As a consequence of the recent change in human land-use intensity in mountain territories in the Italian Alps, many Norway spruce (Picea abies (L.) Karst.) subalpine forests have recently developed without significant anthropogenic disturbance. Even so, their structure and dynamics are still influenced by past human activity. In order to analyze the interactions between past management and current stand dynamics, competition among trees was studied in two 1-ha permanent plots in the Valbona Forest Reserve, located within the Paneveggio-Pale di San Martino Natural Park (eastern Italian Alps). The plots were established in 1993 in two stands with similar age, density and structure but different management history. Tree measurement was repeated in 2005. We carried out the analysis both on the stand- and on the individual tree scale. We computed maximum Stand Density Index (SDI) for Norway spruce in Paneveggio Park (SDI(max) 1380) based on an ancillary sample plot network. The intensity of stand-level competition and its course through time was assessed in each study area computing percent relative SDI (SDI%) for the two inventory years. Competition at individual level was studied using known individual-based competition indices (CIs) as well as a new set of Crown Area Indices (CAI), all of them based on tree variables such as dbh, height, crown area and inter-tree distance. We assessed the performance of each index by evaluating its explanatory power in forecasting individual tree basal area growth (Delta g) in a 10-year period. In the more recently thinned plot, competition did not induce mortality rates comparable to the second plot, that has been unmanaged for the last 60 years. We expect the intensity of competition-induced mortality of the two stands to increase its similarity in the next future. Individual CIs based solely on tree diameter produced the best performance in plot 1 (e.g., Daniels' CI, R(adj)(2) = 0.580). In plot 2 different CIs, including tree height, crown area and inter-tree distance as base variables also, proved the most explanatory ones, including CAI(6) (R(adj)(2) = 0.553), which not consider dbh. We attributed the differential role of tree spatial location and dominance-related descriptors in predicting growth to the time when the stand experienced the last anthropogenic disturbance. The competition relationships still experience the effect of the artificial alteration of forest structure: after human disturbance, mature Norway spruce subalpine forests need several decades to approach more natural dynamics.

Analysis of intraspecific competition in two subalpine Norway spruce (Picea abies (L.) Karst.) stands in Paneveggio (Trento, Italy)

CASTAGNERI, DANIELE;LINGUA, EMANUELE;
2008

Abstract

As a consequence of the recent change in human land-use intensity in mountain territories in the Italian Alps, many Norway spruce (Picea abies (L.) Karst.) subalpine forests have recently developed without significant anthropogenic disturbance. Even so, their structure and dynamics are still influenced by past human activity. In order to analyze the interactions between past management and current stand dynamics, competition among trees was studied in two 1-ha permanent plots in the Valbona Forest Reserve, located within the Paneveggio-Pale di San Martino Natural Park (eastern Italian Alps). The plots were established in 1993 in two stands with similar age, density and structure but different management history. Tree measurement was repeated in 2005. We carried out the analysis both on the stand- and on the individual tree scale. We computed maximum Stand Density Index (SDI) for Norway spruce in Paneveggio Park (SDI(max) 1380) based on an ancillary sample plot network. The intensity of stand-level competition and its course through time was assessed in each study area computing percent relative SDI (SDI%) for the two inventory years. Competition at individual level was studied using known individual-based competition indices (CIs) as well as a new set of Crown Area Indices (CAI), all of them based on tree variables such as dbh, height, crown area and inter-tree distance. We assessed the performance of each index by evaluating its explanatory power in forecasting individual tree basal area growth (Delta g) in a 10-year period. In the more recently thinned plot, competition did not induce mortality rates comparable to the second plot, that has been unmanaged for the last 60 years. We expect the intensity of competition-induced mortality of the two stands to increase its similarity in the next future. Individual CIs based solely on tree diameter produced the best performance in plot 1 (e.g., Daniels' CI, R(adj)(2) = 0.580). In plot 2 different CIs, including tree height, crown area and inter-tree distance as base variables also, proved the most explanatory ones, including CAI(6) (R(adj)(2) = 0.553), which not consider dbh. We attributed the differential role of tree spatial location and dominance-related descriptors in predicting growth to the time when the stand experienced the last anthropogenic disturbance. The competition relationships still experience the effect of the artificial alteration of forest structure: after human disturbance, mature Norway spruce subalpine forests need several decades to approach more natural dynamics.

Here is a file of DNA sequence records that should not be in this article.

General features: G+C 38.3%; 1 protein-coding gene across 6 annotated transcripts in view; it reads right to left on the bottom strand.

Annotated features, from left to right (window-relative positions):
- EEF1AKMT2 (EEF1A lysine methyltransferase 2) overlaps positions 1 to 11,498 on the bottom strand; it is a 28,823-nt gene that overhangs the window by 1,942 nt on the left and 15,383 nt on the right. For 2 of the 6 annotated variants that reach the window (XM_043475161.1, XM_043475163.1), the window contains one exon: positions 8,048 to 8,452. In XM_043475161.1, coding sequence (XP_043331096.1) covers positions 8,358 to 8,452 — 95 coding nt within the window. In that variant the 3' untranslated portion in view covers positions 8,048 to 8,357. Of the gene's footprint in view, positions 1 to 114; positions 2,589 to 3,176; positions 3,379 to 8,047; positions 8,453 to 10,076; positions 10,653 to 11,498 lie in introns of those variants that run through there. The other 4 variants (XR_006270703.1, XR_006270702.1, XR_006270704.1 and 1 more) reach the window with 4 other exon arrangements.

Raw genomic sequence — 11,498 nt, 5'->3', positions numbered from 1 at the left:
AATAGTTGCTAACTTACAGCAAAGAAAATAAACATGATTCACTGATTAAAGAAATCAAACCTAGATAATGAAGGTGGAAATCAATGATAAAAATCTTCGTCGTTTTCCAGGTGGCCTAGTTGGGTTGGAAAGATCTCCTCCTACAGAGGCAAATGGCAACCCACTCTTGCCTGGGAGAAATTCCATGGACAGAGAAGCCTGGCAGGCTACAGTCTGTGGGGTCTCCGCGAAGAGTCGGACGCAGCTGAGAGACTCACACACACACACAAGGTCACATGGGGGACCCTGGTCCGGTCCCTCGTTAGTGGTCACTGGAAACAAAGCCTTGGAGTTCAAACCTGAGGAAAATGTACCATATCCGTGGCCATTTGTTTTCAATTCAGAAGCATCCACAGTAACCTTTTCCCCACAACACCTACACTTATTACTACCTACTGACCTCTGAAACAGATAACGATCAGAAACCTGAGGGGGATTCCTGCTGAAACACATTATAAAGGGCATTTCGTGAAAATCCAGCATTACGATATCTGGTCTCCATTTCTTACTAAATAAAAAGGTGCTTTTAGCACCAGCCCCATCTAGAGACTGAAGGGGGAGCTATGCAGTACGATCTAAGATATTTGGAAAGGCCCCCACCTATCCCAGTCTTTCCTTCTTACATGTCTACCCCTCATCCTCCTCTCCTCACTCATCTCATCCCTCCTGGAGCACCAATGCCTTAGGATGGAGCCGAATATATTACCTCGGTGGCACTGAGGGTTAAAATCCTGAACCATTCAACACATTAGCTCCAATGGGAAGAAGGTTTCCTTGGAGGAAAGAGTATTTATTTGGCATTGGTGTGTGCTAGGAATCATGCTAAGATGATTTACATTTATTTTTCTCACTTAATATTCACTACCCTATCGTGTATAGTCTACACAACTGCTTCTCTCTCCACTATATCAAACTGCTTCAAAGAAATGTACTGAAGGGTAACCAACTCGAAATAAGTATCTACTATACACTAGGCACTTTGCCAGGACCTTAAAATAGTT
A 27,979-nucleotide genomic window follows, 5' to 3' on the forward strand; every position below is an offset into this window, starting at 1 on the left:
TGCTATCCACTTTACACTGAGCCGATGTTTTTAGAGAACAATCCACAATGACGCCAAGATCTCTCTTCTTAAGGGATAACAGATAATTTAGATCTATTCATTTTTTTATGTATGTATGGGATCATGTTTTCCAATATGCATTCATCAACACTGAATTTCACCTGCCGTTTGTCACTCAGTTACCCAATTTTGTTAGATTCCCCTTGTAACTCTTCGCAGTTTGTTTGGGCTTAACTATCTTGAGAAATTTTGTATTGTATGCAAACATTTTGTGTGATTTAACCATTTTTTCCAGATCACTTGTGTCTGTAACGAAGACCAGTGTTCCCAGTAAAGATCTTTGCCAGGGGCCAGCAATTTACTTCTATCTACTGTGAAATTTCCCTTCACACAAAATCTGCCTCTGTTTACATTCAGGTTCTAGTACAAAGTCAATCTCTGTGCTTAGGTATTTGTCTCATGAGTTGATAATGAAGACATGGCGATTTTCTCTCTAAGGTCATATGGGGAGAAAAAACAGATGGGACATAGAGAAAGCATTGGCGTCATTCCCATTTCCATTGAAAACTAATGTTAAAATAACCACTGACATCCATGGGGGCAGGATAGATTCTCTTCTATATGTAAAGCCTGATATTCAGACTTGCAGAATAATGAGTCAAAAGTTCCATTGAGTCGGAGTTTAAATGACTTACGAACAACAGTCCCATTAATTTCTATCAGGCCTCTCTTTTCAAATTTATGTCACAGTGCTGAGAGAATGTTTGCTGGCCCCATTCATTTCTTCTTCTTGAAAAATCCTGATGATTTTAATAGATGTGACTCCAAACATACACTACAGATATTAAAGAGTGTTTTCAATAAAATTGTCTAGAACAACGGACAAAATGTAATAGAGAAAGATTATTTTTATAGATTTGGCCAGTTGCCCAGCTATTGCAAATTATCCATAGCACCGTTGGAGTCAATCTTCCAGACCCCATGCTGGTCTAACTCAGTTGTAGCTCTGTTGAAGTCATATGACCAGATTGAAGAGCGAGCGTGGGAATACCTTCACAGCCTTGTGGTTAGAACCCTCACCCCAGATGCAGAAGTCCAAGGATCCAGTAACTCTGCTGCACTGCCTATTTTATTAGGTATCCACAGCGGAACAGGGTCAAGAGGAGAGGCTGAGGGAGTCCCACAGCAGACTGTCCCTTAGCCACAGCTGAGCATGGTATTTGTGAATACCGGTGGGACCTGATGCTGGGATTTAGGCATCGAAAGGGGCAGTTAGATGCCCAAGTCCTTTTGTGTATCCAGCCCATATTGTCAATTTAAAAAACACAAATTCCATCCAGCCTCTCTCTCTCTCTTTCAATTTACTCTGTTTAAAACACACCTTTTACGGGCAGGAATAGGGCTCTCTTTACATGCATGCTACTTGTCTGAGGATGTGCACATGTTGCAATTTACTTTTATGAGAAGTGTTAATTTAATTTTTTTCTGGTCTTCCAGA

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Utilizza questo identificativo per citare o creare un link a questo documento: http://hdl.handle.net/11577/2267159
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